Kathy Querin, PMAR Chief Executive Officer: Portland, Ore. — If you’re thinking about purchasing your first home, have good credit, and can afford a mortgage payment, but have been sitting on the fence, wondering when to make your move, there are 8,000 reasons that may push you right off to the other side of that fence.
First time homebuyers who purchase a home between January 1, 2009 and December 1, 2009, are eligible for an $8,000 tax credit. This is a new and improved tax credit from the one that was in place last year. The improved features include:
• Increased Funds The credit is $500 more than the previous tax credit. • A Gift, Not a Loan Unlike the previous tax credit, this does NOT have to be paid back. It’s important to note, however, that as the credit is aimed at long-term homeowners, if you sell the house within three years, the credit will be recouped on the sale. • Possible Downpayment Assistance
The Federal Housing Administration recently announced they will permit their lenders to allow homebuyers to use the $8,000 tax credit as a downpayment. Now, instead of having to wait until taxes are filed to receive the funds, homeowners receiving financing through an FHA-approved lender, state or local housing agency, or an FHA-approved nonprofit organization could receive the money immediately at closing through a “bridge loan.” At the moment, lenders are waiting for guidance from the FHA before implementing this new concept—stay tuned for details!
The tax credit is refundable—that is, if your 2009 tax liability is less than the $8,000, you’ll receive the remaining funds as a refund from the IRS.
If you haven’t owned your residence in the past three years, you are actually defined as a “first time” homebuyer and may make use of this credit.
There is an income restriction of no more than $75,000 for single buyers and $150,000 for married couples. Once a buyer crosses those income thresholds, the tax credit available decreases until the final income threshold (more than $95,000 for single buyers and $170,000 for married couples) is reached.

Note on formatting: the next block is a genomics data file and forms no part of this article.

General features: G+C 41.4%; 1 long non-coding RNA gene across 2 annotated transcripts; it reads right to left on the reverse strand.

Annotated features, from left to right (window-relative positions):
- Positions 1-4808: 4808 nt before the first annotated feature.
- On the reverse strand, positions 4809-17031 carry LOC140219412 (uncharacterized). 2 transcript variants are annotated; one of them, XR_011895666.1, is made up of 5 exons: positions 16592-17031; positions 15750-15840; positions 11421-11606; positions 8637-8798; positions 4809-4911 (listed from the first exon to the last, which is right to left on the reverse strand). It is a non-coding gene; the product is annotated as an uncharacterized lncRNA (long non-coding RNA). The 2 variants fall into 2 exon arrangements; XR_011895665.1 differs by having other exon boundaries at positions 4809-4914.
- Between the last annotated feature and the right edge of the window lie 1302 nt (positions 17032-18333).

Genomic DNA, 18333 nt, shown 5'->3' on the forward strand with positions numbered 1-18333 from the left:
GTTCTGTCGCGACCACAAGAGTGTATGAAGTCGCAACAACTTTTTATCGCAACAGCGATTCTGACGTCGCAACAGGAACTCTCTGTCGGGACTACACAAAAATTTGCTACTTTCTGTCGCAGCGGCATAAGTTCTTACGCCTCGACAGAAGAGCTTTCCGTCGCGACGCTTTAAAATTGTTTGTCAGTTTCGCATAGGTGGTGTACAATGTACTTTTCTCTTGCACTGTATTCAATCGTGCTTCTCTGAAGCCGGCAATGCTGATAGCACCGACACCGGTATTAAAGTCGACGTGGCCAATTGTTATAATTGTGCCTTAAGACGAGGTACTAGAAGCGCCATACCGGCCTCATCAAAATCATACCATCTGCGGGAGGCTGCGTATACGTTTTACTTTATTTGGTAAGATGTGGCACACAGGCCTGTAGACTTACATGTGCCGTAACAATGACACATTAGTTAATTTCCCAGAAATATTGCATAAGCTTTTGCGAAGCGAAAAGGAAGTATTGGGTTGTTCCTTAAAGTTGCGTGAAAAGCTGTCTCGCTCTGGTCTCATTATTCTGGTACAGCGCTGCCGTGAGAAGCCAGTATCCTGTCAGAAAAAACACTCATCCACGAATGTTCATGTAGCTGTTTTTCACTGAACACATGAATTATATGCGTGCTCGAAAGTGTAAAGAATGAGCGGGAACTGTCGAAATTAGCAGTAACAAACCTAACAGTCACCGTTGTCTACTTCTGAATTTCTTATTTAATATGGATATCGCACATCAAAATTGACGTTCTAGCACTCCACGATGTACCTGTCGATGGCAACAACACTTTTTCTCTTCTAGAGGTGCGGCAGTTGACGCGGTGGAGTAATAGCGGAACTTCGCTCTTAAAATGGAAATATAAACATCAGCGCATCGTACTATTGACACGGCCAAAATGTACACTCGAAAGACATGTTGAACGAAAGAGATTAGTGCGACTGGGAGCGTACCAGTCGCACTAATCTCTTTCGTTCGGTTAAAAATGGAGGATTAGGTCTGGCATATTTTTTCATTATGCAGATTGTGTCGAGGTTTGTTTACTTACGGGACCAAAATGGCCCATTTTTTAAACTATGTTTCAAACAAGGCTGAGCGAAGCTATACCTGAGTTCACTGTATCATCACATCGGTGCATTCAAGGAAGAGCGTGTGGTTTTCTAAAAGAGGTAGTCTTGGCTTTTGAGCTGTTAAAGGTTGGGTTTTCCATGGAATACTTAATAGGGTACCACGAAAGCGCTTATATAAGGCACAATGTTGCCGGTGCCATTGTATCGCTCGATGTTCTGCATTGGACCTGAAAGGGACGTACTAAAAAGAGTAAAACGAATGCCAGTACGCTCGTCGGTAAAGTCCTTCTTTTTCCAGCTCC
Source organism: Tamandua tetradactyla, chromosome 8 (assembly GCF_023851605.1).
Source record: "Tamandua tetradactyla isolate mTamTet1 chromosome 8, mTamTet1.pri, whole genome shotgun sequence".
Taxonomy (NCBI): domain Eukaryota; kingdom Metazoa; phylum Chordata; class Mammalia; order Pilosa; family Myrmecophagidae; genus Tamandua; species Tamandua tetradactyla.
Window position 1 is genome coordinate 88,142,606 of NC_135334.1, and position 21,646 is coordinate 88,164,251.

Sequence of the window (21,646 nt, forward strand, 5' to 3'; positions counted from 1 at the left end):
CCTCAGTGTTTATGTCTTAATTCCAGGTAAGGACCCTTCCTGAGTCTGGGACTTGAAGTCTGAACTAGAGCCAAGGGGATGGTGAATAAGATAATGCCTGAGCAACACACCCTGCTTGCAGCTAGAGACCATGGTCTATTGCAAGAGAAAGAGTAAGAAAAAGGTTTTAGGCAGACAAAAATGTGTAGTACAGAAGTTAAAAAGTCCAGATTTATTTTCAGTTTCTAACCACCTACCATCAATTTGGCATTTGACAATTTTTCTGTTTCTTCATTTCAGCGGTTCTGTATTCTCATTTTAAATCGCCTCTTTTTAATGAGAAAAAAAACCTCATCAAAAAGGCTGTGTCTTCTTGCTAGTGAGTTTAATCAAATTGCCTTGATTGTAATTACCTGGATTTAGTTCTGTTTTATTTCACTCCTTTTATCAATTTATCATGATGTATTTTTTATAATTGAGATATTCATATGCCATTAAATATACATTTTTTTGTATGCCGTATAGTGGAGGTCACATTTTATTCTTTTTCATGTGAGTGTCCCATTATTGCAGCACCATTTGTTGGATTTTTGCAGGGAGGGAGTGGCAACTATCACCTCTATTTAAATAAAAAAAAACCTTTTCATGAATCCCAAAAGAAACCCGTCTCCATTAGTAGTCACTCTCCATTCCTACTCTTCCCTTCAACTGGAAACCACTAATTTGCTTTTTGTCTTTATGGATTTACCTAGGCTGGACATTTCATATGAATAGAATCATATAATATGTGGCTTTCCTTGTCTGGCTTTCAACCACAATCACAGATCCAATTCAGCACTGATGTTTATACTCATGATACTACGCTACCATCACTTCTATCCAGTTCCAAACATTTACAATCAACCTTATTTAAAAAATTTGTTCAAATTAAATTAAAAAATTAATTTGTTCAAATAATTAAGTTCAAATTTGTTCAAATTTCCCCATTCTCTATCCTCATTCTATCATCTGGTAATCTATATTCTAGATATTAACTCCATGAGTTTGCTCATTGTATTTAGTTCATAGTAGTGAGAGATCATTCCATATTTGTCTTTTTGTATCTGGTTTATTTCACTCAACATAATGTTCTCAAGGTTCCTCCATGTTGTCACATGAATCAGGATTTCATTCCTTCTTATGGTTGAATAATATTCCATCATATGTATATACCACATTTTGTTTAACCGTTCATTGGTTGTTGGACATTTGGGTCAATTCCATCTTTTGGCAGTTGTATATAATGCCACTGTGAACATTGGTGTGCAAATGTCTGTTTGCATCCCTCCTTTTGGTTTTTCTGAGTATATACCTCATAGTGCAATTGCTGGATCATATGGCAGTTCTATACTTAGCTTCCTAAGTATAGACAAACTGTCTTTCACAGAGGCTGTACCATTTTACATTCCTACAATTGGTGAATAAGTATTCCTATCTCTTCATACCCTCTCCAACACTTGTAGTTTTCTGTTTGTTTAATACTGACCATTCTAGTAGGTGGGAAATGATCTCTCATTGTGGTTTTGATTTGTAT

To take advantage of the tax credit, buyers must close on the property by December 1, 2009. Buyers claim the credit using IRS form 5405 on their 2009 taxes. Talk to your accountant for more details.
Don’t delay—talk to your Realtor® today if you are interesting in purchasing your first home. Industry experts are predicting a last minute rush of activity in the market as people try to take advantage of the tax credit before the December 1st deadline, which could result in a slower closing process as the date draws near. For more details, and the latest updates on the possible downpayment assistance, visit http://tinyurl.com/REinsider.
# # # PMAR, the voice of real estate in the Portland metropolitan area, is Oregon’s largest local Realtor® association. Representing more than 6,800 professionals involved in all aspects of the real estate industry, PMAR is committed to protecting and promoting homeownership, establishing and maintaining high professional standards of practice and creating unity in the profession. Questions about homeownership? Visit www.HOWNW.com, a one-stop information resource on buying a home.
Disclaimer: Articles featured on Oregon Report are the creation, responsibility and opinion of the authoring individual or organization which is featured at the top of every article.